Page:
As U.S. policymakers consider how to tackle the challenge of greenhouse-gas constraints, the U.K.’s approach to the problem offers instructive examples.
Facing the Climate Challenge
Climate risks are entering the calculus for utility investment strategies.
presented as part of an overall strategy for managing energy-price risks. But the real challenge of environmental leadership is not in developing technology or promoting it to customers, but in mustering the political will to socialize some share of the investment cost.
“PUCs are willing to run utilities almost into bankruptcy to keep rates down,” says Doug Dunn, a partner with Milbank, Tweed, Hadley & McCloy in New York and chair of its utility practice. “That endangers future generation investments, but the lesson has never been learned by the PUCs.”
However, facing the complex challenges of improving supply diversity while also protecting the environment, some utilities and rate regulators are adapting the regulatory compact to support a long-term technology vision.
In April 2006, the Ohio PUC granted American Electric Power’s (AEP) request to recover nearly $24 million in pre-construction costs for the company’s proposed integrated gasification combined cycle (IGCC) project. This pay-as-you-go approach is relatively novel in the electric power industry, but AEP’s experience offers hope for power generators seeking to pioneer the next generation of power-generation solutions. In Minnesota, the state PUC is reviewing a proposed power-sales contract that would require Xcel Energy to buy power from an IGCC facility proposed by Excelsior Energy in Northeastern Minnesota. The agreement would allow Xcel to pass the technology premium through to ratepayers. And DTE is contemplating investments in nuclear and IGCC projects, while grappling with the challenge of undertaking next-generation investments without overburdening shareholders with technology risks.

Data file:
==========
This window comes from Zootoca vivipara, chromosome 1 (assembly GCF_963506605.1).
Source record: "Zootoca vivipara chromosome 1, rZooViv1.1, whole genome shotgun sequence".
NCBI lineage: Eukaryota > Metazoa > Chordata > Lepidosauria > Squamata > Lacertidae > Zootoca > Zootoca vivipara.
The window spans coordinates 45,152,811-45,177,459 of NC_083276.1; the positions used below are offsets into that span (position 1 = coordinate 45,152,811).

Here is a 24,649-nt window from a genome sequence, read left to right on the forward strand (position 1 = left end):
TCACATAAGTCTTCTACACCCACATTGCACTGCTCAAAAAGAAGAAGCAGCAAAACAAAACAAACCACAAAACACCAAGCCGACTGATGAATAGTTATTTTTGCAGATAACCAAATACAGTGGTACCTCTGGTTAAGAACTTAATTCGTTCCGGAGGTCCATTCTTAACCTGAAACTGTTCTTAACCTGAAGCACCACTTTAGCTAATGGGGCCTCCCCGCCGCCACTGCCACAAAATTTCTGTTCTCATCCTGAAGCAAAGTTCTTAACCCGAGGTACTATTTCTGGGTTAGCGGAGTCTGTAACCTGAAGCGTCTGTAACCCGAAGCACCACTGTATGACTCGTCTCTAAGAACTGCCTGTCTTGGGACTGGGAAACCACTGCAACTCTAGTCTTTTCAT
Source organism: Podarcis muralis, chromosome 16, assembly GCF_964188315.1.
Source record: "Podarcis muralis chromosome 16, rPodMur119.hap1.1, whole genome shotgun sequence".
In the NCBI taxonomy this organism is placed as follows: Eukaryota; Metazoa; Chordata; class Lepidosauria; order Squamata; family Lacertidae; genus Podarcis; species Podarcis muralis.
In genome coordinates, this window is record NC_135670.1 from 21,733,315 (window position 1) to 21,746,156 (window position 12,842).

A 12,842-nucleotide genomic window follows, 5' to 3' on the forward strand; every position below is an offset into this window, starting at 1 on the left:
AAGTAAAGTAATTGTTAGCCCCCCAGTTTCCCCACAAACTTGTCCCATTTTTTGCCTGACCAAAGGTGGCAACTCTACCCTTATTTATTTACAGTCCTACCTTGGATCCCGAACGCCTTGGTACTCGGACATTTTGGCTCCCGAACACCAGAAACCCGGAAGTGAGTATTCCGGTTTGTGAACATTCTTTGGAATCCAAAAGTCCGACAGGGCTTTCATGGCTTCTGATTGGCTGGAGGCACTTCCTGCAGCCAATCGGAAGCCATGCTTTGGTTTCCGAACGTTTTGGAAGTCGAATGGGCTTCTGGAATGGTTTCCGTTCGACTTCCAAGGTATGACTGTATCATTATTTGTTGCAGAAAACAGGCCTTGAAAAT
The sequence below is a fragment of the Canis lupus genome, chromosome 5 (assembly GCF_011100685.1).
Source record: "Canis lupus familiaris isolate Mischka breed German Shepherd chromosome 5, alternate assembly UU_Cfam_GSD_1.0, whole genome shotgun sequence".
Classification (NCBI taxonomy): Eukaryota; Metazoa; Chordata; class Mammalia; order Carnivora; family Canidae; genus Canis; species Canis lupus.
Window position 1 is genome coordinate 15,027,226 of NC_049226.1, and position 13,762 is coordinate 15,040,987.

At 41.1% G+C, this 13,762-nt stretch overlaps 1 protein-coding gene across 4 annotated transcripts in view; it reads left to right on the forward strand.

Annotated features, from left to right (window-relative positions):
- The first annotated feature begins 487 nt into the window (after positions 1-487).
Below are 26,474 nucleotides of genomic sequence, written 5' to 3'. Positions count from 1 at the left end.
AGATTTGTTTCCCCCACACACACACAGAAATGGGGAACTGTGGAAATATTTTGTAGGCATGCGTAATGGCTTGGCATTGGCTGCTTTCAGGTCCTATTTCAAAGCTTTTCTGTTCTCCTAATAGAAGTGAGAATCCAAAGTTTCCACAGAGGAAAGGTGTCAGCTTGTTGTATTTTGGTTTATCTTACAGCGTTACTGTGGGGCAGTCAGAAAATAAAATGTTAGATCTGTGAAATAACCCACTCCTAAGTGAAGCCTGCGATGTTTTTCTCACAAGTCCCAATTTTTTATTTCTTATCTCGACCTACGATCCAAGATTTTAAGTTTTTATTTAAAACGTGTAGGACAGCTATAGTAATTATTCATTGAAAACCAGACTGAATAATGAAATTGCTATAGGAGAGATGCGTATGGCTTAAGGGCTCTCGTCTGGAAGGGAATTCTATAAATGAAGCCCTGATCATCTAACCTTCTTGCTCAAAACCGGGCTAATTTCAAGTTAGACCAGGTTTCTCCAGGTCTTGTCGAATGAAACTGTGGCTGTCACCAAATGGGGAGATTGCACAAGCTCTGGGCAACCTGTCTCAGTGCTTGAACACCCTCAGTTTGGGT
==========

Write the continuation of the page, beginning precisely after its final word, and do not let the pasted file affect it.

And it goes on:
“With large investments it would be advantageous if we could take our plant to the commission and have them approve cost-recovery up front,” Boyd says. “It certainly would take away some of the risk. Periodically we have that conversation with the commission, but we haven’t asked for a specific ruling.”
Utility commissions naturally are skeptical about rate-recovery requests, especially novel ones that ask ratepayers to bear R&D costs that will benefit shareholders. But the pay-as-you-go idea might gain momentum as part of state integrated resource planning (IRP) proceedings, or during project-permitting processes to obtain certificates of public convenience and necessity.
“Regulators won’t like the idea, but it has to be part of the conversation up front,” Dunn says. “Otherwise, investors won’t put money into something that must face a prudence review at the end.”